More women are demobilizing from armed groups. Now, one out of four who demobilize is a woman. Forced abortions — which can be as many as five for a female guerrilla fighter — are the main reason for desertions.
The FARC’s law states its members cannot have children — though the leaders and their women do have children. (See Lucero Palmera, the “sentimental compañera” of FARC leader Simón Trinidad. Also of interest: Son of FARC’s Alfonso Cano has humanitarian work experience abroad.)
Former FARC Paola Díaz told Infosurhoy.com she first became pregnant while in the FARC when she was 15 years old. She told the commanders about it, but they let time pass until she reached eight months and they forced her to abort.
“My son was born alive. I held him in my arms, but then I fainted. They took him from me and drowned him,” she said.
Her second abortion was induced last year, also while in the FARC, using drugs mixed into a drink. It was then she started planning her escape. She is now in the government’s program for demobilized.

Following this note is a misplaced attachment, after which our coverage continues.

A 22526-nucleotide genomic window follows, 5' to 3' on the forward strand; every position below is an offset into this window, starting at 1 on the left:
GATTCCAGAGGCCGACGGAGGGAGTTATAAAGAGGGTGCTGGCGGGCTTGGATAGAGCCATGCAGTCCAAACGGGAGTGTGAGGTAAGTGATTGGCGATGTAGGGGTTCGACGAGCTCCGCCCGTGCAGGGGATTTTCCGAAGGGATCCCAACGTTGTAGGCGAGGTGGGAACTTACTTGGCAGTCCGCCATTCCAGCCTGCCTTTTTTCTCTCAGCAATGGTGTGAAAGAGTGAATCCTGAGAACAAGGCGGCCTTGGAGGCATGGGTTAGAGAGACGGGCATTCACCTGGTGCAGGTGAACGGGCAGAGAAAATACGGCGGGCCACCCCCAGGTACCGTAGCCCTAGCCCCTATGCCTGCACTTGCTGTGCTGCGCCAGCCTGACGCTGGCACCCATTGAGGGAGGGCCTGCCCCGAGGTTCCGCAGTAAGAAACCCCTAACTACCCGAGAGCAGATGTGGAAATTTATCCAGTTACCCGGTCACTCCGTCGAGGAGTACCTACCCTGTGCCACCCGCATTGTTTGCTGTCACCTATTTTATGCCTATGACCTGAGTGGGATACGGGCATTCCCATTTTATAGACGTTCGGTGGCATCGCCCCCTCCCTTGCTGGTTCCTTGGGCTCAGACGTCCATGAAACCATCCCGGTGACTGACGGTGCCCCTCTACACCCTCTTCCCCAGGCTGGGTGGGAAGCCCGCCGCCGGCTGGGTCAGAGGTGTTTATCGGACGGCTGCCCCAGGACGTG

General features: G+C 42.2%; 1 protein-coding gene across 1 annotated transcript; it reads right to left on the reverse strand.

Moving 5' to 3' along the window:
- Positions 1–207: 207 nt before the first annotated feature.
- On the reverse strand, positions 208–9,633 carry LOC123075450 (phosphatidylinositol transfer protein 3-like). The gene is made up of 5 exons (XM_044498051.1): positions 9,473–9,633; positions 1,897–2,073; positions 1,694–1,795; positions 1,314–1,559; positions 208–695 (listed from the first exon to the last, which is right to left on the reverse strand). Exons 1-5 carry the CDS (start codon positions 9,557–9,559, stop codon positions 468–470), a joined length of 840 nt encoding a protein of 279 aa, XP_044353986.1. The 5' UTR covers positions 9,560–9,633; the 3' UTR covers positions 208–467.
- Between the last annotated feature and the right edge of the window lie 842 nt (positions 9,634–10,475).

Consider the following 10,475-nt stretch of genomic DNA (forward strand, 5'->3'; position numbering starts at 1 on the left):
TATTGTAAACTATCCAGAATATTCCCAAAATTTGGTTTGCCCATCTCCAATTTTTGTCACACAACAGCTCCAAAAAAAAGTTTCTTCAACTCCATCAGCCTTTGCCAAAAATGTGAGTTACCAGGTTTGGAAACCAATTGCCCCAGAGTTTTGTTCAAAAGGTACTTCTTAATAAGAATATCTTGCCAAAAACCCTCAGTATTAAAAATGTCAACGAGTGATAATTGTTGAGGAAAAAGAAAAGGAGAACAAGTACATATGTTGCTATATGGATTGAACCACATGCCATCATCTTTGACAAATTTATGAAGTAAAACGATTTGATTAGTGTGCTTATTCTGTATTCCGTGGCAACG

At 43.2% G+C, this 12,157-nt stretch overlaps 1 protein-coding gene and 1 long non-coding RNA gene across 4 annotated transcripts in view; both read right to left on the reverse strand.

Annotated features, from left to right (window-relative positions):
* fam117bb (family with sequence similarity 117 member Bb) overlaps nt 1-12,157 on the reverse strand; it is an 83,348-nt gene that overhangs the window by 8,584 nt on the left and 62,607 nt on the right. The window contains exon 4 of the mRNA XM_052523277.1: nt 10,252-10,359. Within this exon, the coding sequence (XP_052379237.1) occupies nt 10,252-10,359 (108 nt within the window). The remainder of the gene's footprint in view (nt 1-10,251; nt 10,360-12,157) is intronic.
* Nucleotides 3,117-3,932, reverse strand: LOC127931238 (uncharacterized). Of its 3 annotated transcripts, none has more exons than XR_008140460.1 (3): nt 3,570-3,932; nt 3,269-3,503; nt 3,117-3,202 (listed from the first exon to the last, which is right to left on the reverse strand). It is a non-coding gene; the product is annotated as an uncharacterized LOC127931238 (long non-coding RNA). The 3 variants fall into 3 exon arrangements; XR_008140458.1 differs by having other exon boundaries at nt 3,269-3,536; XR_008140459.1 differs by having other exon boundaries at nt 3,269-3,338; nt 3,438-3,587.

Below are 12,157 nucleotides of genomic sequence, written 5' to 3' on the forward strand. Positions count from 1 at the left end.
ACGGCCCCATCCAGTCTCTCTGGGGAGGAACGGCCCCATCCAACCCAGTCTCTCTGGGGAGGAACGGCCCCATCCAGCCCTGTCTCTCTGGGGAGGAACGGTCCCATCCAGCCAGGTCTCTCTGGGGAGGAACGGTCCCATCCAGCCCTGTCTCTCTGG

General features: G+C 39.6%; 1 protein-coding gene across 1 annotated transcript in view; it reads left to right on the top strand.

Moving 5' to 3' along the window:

Between 2012 and 2013, 244 demobilized female fighters reported 43 abortions to the Ministry of Defense’s Humanitarian Care Group for the Demobilized, GAHD.
From a total of 26,704 demobilized FARC members since 2002 when the demobilization program started, 5,138 were women (19.2%), according to the Ministry of Defense.
So far this year, 261 of a total of 774 demobilized fighters are women.
The government offers pregnant women a transition home, and stipends to ease them into motherhood and civil society. After nine months, mother and baby move onto the government’s program for demobilized, which provides psychological support, and helps former combatants attain a basic high school education and vocational training.
Former combatants in the reintegration program receive a monthly $480,000 Colombian pesos, about US $267, as long as they continue to participate in at least 90 percent of the lectures, courses and community services in the program.